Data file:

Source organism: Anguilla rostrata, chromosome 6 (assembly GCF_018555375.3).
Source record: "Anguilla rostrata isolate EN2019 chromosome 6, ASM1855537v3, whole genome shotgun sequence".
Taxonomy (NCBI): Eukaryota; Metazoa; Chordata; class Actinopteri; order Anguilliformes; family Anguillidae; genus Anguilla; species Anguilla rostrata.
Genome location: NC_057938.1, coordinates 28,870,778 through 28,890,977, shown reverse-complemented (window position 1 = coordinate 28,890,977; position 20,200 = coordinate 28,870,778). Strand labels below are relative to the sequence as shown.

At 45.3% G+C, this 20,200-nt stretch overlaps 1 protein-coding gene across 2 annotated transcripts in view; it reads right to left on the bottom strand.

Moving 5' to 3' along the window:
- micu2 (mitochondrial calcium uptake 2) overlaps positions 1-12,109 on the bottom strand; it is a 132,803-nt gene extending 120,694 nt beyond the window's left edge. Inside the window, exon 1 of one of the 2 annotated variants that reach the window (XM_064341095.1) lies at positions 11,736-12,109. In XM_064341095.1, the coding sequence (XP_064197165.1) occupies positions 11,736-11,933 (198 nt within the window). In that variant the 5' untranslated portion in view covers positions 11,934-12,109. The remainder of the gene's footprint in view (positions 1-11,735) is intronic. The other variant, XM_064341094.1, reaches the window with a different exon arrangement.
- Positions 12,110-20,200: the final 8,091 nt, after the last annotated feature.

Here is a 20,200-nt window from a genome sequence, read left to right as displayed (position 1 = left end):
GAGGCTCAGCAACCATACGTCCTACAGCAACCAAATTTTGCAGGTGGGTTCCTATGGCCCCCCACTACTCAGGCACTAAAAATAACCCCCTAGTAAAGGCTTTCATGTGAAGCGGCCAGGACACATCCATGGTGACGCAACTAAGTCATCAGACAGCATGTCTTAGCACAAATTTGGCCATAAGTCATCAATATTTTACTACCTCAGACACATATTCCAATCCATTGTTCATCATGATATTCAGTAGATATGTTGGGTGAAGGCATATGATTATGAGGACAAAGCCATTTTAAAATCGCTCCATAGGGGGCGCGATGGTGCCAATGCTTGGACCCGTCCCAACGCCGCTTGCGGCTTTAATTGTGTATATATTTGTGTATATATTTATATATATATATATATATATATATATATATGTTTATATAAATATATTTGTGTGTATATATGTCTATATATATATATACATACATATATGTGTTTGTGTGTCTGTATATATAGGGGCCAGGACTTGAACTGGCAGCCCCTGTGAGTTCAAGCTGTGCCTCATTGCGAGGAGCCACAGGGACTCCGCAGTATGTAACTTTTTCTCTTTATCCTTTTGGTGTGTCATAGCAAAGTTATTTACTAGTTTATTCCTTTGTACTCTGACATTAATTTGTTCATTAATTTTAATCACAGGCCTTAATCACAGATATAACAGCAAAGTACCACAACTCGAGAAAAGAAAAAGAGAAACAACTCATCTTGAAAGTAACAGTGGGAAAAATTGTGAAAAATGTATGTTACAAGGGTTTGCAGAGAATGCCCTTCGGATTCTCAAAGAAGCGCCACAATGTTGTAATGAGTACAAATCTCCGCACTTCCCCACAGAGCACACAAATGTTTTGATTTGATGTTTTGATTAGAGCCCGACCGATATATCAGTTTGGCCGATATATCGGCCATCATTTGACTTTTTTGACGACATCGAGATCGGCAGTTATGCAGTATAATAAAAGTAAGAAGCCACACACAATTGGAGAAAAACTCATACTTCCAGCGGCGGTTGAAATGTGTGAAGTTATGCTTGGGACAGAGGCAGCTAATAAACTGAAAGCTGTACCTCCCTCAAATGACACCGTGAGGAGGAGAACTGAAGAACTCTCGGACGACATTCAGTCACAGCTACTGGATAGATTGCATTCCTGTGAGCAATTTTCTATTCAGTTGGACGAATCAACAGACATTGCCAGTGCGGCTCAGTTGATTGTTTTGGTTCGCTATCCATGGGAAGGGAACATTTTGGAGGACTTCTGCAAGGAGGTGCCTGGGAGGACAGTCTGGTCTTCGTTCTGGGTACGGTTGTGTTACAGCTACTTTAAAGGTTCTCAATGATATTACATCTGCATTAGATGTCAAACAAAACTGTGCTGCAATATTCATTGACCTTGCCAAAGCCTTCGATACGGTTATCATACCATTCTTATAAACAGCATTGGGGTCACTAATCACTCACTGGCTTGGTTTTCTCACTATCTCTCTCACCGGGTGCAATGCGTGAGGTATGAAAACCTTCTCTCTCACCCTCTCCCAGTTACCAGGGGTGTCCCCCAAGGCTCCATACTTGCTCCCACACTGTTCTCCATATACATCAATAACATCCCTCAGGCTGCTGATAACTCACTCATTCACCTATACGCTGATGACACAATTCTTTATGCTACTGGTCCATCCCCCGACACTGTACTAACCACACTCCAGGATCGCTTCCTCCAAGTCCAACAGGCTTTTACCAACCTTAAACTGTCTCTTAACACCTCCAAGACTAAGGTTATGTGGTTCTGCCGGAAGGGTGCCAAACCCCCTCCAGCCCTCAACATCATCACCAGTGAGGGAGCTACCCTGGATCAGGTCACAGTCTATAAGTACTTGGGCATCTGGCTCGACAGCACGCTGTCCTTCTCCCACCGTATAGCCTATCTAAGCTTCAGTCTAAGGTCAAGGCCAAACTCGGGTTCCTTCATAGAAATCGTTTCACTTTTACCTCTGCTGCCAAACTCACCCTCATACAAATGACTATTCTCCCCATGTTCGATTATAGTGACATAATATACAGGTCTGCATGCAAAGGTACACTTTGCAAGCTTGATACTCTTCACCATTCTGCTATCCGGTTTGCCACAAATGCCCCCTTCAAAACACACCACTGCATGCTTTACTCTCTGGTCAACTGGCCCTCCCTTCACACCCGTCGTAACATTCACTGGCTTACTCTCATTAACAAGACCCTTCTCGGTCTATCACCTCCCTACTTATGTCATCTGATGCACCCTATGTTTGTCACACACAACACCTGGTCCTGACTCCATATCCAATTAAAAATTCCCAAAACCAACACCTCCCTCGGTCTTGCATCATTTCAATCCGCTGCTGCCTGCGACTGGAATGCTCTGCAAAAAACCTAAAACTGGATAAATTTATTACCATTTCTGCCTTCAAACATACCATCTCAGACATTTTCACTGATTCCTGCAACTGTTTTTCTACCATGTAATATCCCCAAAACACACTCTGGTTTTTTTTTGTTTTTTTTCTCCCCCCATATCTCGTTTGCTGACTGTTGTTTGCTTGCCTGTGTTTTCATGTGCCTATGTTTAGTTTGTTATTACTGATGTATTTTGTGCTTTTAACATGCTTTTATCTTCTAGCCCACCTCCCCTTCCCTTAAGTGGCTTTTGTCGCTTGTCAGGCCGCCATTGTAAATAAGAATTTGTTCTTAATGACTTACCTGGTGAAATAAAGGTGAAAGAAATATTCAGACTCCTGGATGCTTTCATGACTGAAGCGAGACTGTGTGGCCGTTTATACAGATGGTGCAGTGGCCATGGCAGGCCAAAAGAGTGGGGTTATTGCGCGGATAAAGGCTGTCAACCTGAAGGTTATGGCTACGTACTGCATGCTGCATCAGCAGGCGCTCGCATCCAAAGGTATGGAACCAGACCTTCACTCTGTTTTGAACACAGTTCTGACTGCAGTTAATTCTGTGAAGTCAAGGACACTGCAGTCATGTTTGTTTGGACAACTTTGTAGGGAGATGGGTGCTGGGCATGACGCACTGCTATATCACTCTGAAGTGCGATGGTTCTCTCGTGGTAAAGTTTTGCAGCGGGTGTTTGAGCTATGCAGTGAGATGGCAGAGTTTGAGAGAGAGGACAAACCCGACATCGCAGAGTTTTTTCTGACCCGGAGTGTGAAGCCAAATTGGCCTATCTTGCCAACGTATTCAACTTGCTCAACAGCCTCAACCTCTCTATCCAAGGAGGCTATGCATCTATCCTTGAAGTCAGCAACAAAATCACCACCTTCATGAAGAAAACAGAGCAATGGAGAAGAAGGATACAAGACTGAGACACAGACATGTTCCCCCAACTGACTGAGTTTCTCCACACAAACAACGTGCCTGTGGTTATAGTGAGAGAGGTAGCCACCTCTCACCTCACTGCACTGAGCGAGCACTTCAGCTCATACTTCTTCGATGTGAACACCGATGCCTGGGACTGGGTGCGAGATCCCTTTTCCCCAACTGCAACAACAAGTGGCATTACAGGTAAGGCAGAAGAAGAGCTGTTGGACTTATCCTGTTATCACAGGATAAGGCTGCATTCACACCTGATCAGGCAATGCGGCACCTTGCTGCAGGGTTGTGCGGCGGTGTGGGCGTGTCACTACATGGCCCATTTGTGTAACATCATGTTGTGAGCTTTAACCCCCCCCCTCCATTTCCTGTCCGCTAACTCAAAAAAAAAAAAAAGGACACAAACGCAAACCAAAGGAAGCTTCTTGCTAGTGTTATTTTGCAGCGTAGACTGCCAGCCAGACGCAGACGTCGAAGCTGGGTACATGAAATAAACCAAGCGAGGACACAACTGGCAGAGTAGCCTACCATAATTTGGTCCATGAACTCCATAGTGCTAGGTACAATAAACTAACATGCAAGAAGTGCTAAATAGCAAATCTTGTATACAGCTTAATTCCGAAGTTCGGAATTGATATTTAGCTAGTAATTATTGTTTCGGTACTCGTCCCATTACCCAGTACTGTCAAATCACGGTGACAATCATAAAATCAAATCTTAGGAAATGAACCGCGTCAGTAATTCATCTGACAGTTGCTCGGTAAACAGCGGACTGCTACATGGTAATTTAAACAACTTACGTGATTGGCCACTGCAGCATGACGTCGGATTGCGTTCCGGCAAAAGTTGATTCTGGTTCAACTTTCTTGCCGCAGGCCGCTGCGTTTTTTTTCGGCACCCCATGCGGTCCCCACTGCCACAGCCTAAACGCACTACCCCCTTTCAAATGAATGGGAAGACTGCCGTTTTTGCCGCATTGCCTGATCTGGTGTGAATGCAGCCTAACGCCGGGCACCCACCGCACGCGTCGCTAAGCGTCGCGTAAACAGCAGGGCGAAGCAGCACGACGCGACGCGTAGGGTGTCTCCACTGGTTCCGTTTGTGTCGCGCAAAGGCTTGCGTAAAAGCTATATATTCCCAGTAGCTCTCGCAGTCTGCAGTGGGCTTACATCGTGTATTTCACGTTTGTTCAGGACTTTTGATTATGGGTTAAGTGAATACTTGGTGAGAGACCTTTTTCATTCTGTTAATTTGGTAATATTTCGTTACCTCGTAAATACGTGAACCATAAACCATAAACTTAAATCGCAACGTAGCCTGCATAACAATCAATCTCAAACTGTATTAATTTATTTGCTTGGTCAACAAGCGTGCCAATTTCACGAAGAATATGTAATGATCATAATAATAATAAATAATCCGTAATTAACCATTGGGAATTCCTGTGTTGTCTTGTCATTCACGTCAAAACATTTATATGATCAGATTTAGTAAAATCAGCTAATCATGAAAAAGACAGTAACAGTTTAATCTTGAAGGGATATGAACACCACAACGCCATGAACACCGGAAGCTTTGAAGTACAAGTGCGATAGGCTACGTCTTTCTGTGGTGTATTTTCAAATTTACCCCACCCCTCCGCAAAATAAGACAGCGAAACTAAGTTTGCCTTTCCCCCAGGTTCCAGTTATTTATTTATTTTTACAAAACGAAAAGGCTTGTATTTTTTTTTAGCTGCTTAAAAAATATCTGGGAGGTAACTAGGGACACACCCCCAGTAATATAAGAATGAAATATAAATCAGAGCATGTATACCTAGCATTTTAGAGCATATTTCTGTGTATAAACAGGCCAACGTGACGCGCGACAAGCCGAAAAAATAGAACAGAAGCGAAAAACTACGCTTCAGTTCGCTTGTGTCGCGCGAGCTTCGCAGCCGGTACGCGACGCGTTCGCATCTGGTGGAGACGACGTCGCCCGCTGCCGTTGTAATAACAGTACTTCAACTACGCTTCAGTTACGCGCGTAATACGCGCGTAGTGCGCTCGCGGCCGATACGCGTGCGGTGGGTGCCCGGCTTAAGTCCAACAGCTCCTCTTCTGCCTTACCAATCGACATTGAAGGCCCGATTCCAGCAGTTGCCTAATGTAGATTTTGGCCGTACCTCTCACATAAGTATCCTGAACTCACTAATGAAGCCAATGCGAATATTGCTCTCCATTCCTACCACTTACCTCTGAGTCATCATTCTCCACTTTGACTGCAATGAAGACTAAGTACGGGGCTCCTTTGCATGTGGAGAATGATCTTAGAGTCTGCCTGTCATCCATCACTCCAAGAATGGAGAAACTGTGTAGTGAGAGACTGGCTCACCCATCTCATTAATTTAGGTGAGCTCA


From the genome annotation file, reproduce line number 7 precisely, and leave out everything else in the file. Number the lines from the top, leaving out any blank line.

- micu2 (mitochondrial calcium uptake 2) overlaps positions 1-12,109 on the bottom strand; it is a 132,803-nt gene extending 120,694 nt beyond the window's left edge. Inside the window, exon 1 of one of the 2 annotated variants that reach the window (XM_064341095.1) lies at positions 11,736-12,109. In XM_064341095.1, the coding sequence (XP_064197165.1) occupies positions 11,736-11,933 (198 nt within the window). In that variant the 5' untranslated portion in view covers positions 11,934-12,109. The remainder of the gene's footprint in view (positions 1-11,735) is intronic. The other variant, XM_064341094.1, reaches the window with a different exon arrangement.